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20th Century Pub pubs

The Monckton, Portsmouth: a pub built under fire

Something unusual happened in 1942: a new pub came into being. That’s right – not an inter-war pub, or post-war, but one built right in the thick of it.

When we wrote 20th Century Pub back in 2015-17, we included a chapter on the wartime pub because it felt important. Other chapters were about new developments and new types of pub coming into being; this was about recording a void, or pause.

Pubs weren’t built or opened during World War II, they were destroyed. Even if there had been a will to build, there was a shortage of manpower and building materials.

Of course there were odd exceptions: pubs whose construction was underway before the war, completed just over the line; and temporary pubs in shacks, sheds and stables which appeared later on.

But the Monckton in Portsmouth is, we think, the first example we’ve come across of a somewhat substantial, somewhat solid pub actually being built during World War II.

We say ‘somewhat’ because, well, look at it. A single storey, raw brick, no embellishments and windows like those of a pillbox. If you told us it was converted from an air-raid shelter, we wouldn’t doubt it.

Here’s what Philip Eley and R.C. Riley have to say in their excellent 1991 monograph on the Portsmouth pubs between 1900 and 1950:

[It employed] a beerhouse licence transferred from the Dockyard Tavern, Marlborough Row (which had been enveloped by the Dockyard extension)… The site had been bought by United Breweries in 1911, and remarkably, in the light of the ersatz nature of the ultimate construction, the first application for a licence in 1928 was backed by a design from [important local architect A.E.] Cogswell himself. Four subsequent unsuccessful applications between 1929 and 1939 can hardly have presaged what was arguably Portsmouth’s most distinctive drinking house until its closure in 1982.

The picture above, sourced from the same booklet, was taken in 1946 so this was clearly the pub in its finished state, not under construction as suggested here.

That page at closedpubs.co.uk includes another picture of the pub, though, prettied up in the post-war period, with rendering, whitewash and some cute external adornments.

Copnor Road in 1972

Copnor Road in 1972 with The Monckton in the background, via The News, Portsmouth.

Like many make-do-and-mend pubs of the 1940s and early 1950s, The Monckton survived longer than might have been expected, still trading into the 1980s.

What isn’t immediately obvious is why construction of this pub was authorised during a time of restrictions.

“Bet this was controversial,” we said to ourselves and it didn’t take long to find evidence that, yes, it was, in the form of a letter to the Portsmouth Evening News published on 13 February 1942:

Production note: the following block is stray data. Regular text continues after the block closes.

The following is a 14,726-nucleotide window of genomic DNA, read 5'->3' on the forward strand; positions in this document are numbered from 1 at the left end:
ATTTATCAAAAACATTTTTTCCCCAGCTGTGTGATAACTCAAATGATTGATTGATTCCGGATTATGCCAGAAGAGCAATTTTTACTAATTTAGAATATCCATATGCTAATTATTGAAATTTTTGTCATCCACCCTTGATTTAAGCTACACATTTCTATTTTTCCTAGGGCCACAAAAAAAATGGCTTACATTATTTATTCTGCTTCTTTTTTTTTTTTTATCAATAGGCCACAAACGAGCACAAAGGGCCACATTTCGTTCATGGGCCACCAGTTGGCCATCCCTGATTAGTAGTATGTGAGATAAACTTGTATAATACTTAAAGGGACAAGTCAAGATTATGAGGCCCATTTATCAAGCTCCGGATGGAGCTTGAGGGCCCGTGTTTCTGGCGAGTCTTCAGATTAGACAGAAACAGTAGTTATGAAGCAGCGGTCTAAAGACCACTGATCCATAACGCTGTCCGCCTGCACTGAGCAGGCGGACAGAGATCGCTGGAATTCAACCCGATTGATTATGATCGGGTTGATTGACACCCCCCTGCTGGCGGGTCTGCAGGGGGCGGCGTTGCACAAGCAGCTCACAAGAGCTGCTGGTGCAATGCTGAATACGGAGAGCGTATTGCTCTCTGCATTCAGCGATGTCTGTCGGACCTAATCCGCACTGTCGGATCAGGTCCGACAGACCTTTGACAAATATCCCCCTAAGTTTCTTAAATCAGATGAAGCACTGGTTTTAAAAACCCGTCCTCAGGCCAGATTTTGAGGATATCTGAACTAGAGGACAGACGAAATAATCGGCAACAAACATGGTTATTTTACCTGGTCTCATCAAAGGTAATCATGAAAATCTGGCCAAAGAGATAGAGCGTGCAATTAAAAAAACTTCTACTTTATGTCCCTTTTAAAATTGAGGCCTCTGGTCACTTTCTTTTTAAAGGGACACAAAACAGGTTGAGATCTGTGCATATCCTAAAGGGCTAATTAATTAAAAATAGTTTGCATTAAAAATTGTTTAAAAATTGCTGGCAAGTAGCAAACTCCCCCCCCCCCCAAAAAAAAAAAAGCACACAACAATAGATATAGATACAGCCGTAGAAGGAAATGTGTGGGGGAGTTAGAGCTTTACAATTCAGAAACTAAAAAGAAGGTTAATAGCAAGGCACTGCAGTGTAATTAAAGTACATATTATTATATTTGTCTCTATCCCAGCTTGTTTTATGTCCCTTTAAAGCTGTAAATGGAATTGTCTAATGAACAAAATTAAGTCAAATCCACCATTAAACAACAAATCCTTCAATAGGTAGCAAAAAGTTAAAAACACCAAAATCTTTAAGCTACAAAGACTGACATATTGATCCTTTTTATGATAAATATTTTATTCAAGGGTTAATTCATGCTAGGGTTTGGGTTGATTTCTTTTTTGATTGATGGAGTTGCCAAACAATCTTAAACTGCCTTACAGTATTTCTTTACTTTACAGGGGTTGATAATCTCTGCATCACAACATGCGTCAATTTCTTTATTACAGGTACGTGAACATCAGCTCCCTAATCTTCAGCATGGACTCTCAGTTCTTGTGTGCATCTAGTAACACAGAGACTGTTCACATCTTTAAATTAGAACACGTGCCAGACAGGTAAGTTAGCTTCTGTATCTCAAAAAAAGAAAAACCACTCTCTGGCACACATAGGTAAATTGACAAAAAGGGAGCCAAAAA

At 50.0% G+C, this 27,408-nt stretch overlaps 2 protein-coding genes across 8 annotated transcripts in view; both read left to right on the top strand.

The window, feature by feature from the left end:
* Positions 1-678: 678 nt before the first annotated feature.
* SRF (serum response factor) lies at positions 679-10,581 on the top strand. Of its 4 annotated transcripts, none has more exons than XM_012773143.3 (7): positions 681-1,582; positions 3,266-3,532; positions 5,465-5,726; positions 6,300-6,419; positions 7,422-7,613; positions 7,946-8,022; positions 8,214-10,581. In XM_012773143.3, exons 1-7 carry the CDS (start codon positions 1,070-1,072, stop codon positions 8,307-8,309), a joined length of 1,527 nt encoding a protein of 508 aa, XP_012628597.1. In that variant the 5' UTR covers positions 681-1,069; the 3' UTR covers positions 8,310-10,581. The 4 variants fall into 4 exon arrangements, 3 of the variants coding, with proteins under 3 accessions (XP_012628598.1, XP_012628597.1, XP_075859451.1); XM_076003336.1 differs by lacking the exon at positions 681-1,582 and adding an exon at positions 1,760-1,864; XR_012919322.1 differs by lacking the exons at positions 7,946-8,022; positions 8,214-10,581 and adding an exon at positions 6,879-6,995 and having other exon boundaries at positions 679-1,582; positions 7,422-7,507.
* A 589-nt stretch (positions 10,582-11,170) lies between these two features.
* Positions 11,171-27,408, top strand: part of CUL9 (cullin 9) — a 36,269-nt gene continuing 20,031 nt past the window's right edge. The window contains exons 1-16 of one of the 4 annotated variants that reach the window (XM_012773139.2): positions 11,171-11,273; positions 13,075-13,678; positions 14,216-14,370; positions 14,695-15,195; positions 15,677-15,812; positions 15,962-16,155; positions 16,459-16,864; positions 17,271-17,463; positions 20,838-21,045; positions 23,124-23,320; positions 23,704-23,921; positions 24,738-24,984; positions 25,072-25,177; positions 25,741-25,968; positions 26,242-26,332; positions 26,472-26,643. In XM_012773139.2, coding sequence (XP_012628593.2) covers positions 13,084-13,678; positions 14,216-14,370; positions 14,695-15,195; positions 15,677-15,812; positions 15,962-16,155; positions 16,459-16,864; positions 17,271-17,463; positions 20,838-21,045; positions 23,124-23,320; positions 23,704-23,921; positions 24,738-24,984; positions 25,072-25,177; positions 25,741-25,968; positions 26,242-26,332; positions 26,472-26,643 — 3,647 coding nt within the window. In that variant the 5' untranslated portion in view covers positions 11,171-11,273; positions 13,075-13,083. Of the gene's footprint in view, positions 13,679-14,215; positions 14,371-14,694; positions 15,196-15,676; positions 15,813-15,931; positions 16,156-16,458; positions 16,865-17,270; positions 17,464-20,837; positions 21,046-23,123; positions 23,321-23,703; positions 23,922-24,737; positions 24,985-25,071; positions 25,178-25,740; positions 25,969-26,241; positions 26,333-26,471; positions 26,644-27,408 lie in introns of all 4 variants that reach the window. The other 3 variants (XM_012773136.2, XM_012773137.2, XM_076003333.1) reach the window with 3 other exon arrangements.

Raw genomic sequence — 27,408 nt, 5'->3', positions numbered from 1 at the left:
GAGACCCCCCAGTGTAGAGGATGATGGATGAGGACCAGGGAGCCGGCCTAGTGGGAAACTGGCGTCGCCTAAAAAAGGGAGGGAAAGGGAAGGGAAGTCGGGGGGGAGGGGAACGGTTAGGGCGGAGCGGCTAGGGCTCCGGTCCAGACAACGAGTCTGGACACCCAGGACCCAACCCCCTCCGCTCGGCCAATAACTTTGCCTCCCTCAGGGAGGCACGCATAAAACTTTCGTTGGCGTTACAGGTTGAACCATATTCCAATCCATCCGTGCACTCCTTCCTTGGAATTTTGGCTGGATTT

Sir – On Sunday night I listened to Sir Stafford Cripps giving his very interesting and informative talk on Russia’s mighty effort to win the war. During this talk every listener was more or less asked, by Sir Stafford, to search his or her conscience as to whether they were engaged on or doing 100 per cent, work and thought, to bring about the same conclusion… I always feel that it is not fair to judge a nation’s effort by one own city or locality. There would, however, appear to something wrong in Portsmouth when I notice this afternoon a new public-house being built on Copnor Road. Surely the men engaged in this contract, and the materials being used, could be put to our war effort, at this critical time? I know the answer will be “a licence was granted,” but what right had that particular public servant to grant such a licence? He was given his present position to control the building industry and direct its use to the war effort, not to evade the Government Order (Restricting New Buildings) by issuing permits. It appears to that we want quite a number of men in key positions who can say and definitely mean it.

Our guess, pending further research, is that it was a question of morale.

Portsmouth lost 73 pubs to enemy action during 1940-41 and Eley and Riley reckon more than a hundred had been destroyed by February 1942.

Perhaps sparing a few bricks for the construction of a basic two-room pub felt worth it.

4 replies on “The Monckton, Portsmouth: a pub built under fire”

I’m a bit confused. It says that the licence was transferred from a beerhouse in the docks. But the pub’s sign says “United Ales Wines & Spirits” impiying that it was fully licensed.

Guess it might have been possible to transfer a beerhouse licence then upgrade it. Easier than getting one from scratch. Or maybe not. No doubt the answer is in brewery board minutes or local licensing records which we might be able to look at if we ever make it to Portsmouth.

Yes, it looks like a glorified pillbox!

Presumably the letter-writer was also appalled by the use of scarce manpower, barley and coal in brewing beer during the war.

I’m sure they did. There were plenty of temperance twats bleating about brewing “destroying food”. Thankfully, Churchill told them to piss off.

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